JAGUAR F- PACE

CAT SHOWN FLAP: IN­SUF­FI­CIENT AD­VANCE­MENT OF BREED

Wheels (Australia) - - 2017 Car Of The Year - TOBY HAGON

IN TERMS of for­mu­las guar­an­teed to work, you don’t get much more of a sure thing than a lux­ury SUV. Throw in good looks and a sporty de­meanour and it’s sure to sell like hot­dogs at the Su­per­bowl.

That Jaguar took so long to pro­duce its first SUV, then, is per­plex­ing. Blame it partly on sis­ter brand Land Rover, which has long taken care of that de­sire for off-road­ers with class.

As un­fash­ion­ably late as it is, the F-pace comes out fight­ing with a sleek alu­minium-in­ten­sive body of­fered in a vast range en­com­pass­ing two diesel en­gines and a flag­ship su­per­charged V6 petrol. Choose be­tween four trim lev­els and it’s an ex­pan­sive range cov­er­ing a $50K price spec­trum that kicks off at about $75K.

But early COTY points were shaved off for how much is left on the F-pace op­tions list. Items as di­verse as wood trims, big­ger wheels, dig­i­tal ra­dio and blind-spot mon­i­tor­ing can add thou­sands to the price, and some thought much of that para­pher­na­lia should be stan­dard.

Yet leather and a de­cent safety suite – en­com­pass­ing au­ton­o­mous emer­gency brak­ing and a lane-de­par­ture warn­ing – are in­cluded.

Size­able rub­ber be­neath (up to 22 inches on op­tional wheels) and a clear fo­cus on be­ing suit­ably lashed down at speed make it among the more dy­namic of the five-seat SUVS. Wield­ing 1.8 tonnes through the high-speed lane change barely ruf­fled the big cat’s de­meanour. Judges noted much of the chas­sis good­ness of the XE and XF has been in­jected in the F-pace.

But that han­dling nous comes at the ex­pense of ride com­fort. A stiff sus­pen­sion tune con­tains the lean­ing nicely, but en­sures the body jig­gles as the sur­face qual­ity de­grades. The equa­tion gets worse on big­ger wheels, but they’re needed to com­plete the mus­cu­lar stance that is at the core of the F-pace’s ap­peal.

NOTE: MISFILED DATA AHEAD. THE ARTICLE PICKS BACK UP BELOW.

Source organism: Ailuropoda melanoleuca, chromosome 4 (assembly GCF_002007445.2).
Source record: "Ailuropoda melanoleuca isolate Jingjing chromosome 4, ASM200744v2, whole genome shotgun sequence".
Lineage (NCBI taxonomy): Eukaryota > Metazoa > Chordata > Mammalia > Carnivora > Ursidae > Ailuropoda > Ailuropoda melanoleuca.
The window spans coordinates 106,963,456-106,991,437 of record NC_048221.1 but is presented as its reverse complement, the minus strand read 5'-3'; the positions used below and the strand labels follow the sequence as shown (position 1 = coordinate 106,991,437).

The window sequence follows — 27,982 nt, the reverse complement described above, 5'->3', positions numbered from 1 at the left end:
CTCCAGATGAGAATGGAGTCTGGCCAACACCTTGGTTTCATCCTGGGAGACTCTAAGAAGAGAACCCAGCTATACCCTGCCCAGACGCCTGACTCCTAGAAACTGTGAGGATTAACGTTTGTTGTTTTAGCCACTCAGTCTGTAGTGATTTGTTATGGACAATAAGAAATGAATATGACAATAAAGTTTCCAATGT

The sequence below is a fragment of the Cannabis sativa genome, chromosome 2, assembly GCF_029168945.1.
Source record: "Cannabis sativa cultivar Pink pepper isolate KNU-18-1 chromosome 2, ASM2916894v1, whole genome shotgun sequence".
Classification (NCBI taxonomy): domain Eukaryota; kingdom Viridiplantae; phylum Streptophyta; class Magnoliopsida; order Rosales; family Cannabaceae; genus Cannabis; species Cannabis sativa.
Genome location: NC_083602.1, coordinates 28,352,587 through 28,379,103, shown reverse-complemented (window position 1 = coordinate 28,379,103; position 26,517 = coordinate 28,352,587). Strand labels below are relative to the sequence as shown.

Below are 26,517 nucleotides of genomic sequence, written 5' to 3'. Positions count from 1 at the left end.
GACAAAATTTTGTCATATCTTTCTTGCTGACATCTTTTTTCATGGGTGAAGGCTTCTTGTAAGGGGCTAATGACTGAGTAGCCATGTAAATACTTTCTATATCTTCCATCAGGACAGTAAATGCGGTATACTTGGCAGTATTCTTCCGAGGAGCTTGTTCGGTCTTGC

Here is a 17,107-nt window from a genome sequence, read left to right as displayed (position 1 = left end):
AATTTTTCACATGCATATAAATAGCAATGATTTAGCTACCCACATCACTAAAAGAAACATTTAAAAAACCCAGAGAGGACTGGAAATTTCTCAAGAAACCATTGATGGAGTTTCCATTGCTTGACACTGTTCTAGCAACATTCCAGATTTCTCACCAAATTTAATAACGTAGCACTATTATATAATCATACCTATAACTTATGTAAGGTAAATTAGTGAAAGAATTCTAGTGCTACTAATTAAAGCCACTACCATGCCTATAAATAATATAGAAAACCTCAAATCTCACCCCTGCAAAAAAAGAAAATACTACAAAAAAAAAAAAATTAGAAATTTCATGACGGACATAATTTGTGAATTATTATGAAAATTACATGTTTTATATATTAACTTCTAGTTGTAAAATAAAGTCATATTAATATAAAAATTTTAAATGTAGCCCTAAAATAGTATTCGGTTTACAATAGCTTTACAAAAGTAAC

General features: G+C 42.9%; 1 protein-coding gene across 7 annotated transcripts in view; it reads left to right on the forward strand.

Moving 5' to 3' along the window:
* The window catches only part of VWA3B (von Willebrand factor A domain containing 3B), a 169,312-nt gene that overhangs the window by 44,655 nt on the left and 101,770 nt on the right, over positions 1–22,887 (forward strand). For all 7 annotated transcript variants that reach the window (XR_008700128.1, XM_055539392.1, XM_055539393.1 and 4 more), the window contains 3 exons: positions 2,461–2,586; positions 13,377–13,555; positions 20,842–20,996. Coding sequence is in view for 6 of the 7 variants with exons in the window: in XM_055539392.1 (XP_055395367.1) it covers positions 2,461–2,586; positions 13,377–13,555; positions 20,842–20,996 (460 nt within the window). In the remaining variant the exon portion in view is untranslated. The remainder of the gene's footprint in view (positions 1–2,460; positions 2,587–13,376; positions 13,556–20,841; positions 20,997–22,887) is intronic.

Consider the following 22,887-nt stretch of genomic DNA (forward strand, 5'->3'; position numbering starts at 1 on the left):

The en­gines, too, are a mixed bag. The 30d has truck­loads of grunt but is 110kg heav­ier than the four-pot diesel, tak­ing the edge off the in­her­ent agility.

The 20d gets a mild smok­ers cough to its ex­haust note at high revs but is oth­er­wise smooth and se­duc­tive, al­beit lack­ing the go some may ex­pect from a Jag.

En­ter the 35t; with up to 280kw it’s fast and fun but has points docked for its thirst.

In­side, the F-pace’s dash fol­lows a fa­mil­iar Jaguar theme but with im­prove­ments up­ping the func­tion­al­ity; larger side win­dows as part of the SUV pack­age let in more light to cre­ate an airier feel than an XF. Space is also gen­er­ous, en­sur­ing it lives up to the fam­ily du­ties many will em­ploy this Jaguar for.

Add it all up and the F-pace is about de­sign flair and dy­namic abil­ity rather than gen­uinely re­set­ting any SUV bench­marks.

It is un­doubt­edly an im­por­tant part of the fu­ture for Jaguar, but its fu­ture at COTY ended at stage one. It played hard, but in this bat­tle, it was out-played.

STIFF UP­PER LINK

Jaguar’s sub­frame-mounted In­te­gral Link rear sus­pen­sion comes as part of the F-pace’s IQ[AI] mod­u­lar plat­form, which it shares with the XE, XF and the next-gen XJ. A more so­phis­ti­cated set-up than a tra­di­tional multi-link, In­te­gral Link sep­a­rates lat­eral and lon­gi­tu­di­nal forces from ver­ti­cal forces. With help from forged and hol­low-cast alu­minium com­po­nents and softer bushes, it aims to meet the con­flict­ing re­quire­ments of crisp han­dling and sup­ple ride.

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